Memory-Erasing Drug May Help Prevent Meth Addicts From Relapsing

For many people struggling to overcome drug addiction, relapse is a dangerous part of the road to recovery. It can be triggered by a passing memory of the drug’s pleasurable effects — sometimes even after years of sobriety.

But what if scientists could hack into the brain to stop relapse at the source, by erasing that powerful memory?

A team of neuroscientists from The Scripps Research Institute have tested a new drug called blebbistatin on mice addicted to methamphetamine. Preliminary findings indicate that it can selectively erase dangerous addiction-associated memories.

“When people come out [of a treatment program], unfortunately one of the really big relapse factors are these memories, and they can last for a person’s entire life,” Dr. Courtney Miller, one of the study’s authors, told The Huffington Post. “So they always have the risk of relapse when they encounter those triggers.”

The findings could have enormous implications for individuals struggling with meth addiction, which is one of the most difficult drug addictions to overcome. The relapse rate for meth is an estimated 93 percent. Only 16 to 20 percent of meth addicts ever make a full recovery.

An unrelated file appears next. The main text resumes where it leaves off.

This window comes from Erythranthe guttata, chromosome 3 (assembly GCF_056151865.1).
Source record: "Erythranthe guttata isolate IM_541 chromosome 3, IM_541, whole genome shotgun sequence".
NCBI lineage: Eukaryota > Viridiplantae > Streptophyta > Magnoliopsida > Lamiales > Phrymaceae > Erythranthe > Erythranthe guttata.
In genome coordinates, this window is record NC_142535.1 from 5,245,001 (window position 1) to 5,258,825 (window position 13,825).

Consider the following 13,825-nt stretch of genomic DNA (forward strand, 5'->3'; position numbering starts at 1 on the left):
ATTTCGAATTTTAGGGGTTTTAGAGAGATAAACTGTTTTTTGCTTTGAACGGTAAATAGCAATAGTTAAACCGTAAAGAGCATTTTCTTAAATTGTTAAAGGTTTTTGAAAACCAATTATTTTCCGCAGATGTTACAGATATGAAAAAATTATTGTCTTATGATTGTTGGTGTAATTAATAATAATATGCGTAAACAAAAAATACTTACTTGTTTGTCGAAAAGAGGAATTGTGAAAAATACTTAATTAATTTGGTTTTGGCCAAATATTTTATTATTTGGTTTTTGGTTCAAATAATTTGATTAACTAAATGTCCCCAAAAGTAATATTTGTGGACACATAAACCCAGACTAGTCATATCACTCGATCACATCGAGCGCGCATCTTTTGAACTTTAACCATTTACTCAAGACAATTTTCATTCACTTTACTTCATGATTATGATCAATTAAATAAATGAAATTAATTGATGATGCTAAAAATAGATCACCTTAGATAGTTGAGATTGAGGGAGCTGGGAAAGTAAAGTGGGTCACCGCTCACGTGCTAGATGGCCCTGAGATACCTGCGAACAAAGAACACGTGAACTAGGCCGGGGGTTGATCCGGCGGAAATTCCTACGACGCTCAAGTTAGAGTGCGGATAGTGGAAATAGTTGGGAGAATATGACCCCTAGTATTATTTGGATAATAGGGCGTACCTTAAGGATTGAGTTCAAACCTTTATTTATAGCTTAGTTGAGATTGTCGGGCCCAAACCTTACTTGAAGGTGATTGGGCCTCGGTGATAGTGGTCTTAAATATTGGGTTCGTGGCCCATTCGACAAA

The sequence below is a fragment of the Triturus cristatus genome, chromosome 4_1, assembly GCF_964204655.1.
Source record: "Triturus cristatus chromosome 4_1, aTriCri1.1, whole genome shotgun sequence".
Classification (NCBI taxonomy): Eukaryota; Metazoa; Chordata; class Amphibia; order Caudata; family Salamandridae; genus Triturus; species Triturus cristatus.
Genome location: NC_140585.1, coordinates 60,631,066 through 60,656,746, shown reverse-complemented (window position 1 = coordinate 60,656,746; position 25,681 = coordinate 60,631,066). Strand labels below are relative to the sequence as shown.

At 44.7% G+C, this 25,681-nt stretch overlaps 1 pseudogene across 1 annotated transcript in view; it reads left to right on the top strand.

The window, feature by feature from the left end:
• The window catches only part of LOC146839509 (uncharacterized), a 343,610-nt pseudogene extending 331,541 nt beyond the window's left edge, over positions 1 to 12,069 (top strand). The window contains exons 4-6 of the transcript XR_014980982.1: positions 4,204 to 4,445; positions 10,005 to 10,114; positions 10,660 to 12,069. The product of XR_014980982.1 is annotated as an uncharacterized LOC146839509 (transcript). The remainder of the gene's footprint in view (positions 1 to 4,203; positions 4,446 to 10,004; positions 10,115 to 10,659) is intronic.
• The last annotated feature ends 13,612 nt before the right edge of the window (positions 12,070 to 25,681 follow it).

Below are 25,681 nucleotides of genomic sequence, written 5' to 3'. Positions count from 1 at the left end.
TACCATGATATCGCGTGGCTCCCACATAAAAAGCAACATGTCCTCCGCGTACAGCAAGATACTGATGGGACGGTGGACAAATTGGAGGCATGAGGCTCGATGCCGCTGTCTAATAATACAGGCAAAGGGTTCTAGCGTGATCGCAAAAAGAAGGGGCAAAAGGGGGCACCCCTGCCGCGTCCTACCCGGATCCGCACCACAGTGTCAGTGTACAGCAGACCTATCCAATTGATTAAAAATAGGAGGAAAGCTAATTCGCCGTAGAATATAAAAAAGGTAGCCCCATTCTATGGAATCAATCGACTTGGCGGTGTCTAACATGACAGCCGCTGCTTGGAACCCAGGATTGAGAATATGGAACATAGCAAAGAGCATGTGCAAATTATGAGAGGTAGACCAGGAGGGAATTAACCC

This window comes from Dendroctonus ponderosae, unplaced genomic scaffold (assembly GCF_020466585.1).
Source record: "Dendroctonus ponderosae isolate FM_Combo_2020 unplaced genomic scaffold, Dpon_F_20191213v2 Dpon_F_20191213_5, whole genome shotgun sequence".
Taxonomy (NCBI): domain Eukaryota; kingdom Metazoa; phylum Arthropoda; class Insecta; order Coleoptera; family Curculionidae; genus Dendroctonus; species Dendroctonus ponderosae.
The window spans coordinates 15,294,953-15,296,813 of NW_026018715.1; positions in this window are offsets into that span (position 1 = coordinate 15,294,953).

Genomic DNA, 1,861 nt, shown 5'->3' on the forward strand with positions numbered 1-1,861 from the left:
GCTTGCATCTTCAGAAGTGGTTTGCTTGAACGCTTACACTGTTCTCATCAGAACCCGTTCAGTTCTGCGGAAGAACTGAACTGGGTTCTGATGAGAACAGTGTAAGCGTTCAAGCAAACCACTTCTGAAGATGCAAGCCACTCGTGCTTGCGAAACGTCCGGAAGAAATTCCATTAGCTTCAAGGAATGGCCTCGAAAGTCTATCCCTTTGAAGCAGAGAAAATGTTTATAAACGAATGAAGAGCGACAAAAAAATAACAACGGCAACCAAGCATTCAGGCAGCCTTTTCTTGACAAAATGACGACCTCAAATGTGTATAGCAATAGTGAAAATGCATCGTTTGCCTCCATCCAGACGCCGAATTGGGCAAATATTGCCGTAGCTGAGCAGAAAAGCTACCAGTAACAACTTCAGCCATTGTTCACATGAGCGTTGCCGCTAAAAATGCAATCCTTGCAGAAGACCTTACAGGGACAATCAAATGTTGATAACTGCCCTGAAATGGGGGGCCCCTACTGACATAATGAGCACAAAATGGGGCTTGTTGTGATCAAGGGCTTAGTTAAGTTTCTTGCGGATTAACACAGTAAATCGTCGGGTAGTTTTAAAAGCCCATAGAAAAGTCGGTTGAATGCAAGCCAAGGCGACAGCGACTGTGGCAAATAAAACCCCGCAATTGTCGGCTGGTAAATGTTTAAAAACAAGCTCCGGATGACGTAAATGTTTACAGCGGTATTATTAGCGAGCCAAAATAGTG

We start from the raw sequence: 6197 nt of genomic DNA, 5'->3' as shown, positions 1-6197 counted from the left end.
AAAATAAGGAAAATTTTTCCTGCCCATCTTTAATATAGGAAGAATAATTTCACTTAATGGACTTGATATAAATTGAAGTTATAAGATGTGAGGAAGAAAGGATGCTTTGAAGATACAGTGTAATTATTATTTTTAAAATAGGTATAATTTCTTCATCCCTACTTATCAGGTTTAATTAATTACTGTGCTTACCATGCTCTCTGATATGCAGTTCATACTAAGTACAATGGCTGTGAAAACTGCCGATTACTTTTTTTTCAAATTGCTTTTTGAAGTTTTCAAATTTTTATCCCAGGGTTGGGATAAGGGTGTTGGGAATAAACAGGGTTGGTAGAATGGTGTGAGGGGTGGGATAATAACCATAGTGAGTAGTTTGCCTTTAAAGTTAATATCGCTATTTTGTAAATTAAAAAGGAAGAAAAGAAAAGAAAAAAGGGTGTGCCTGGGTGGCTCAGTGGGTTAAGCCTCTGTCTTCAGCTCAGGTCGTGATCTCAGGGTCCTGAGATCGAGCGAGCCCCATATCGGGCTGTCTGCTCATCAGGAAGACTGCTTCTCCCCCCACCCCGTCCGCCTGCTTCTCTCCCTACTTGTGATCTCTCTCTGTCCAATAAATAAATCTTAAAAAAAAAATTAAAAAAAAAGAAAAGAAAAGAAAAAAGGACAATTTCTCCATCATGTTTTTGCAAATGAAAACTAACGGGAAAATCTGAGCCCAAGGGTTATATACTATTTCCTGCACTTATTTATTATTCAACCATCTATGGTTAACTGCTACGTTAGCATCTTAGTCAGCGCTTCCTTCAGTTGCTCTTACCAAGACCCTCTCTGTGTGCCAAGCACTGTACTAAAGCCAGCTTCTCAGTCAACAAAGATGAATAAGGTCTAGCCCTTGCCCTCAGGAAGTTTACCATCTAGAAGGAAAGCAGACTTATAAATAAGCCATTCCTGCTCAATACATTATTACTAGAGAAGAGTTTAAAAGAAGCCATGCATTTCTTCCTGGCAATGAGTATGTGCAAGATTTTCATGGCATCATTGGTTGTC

The researchers envision using a one-time memory-erasing treatment in conjunction with traditional treatments such as in-person rehabilitation and abstinence.

“When the person is in-patient, they’d use this treatment once and it would target those drug-associated memories that could be triggers for them,” Miller said. “Later on when they’re back in the real world, the memories wouldn’t serve as triggers because they’d be gone.”

The new findings, published in the online Journal of Molecular Psychiatry, build on a 2013 discovery made by the same research team.

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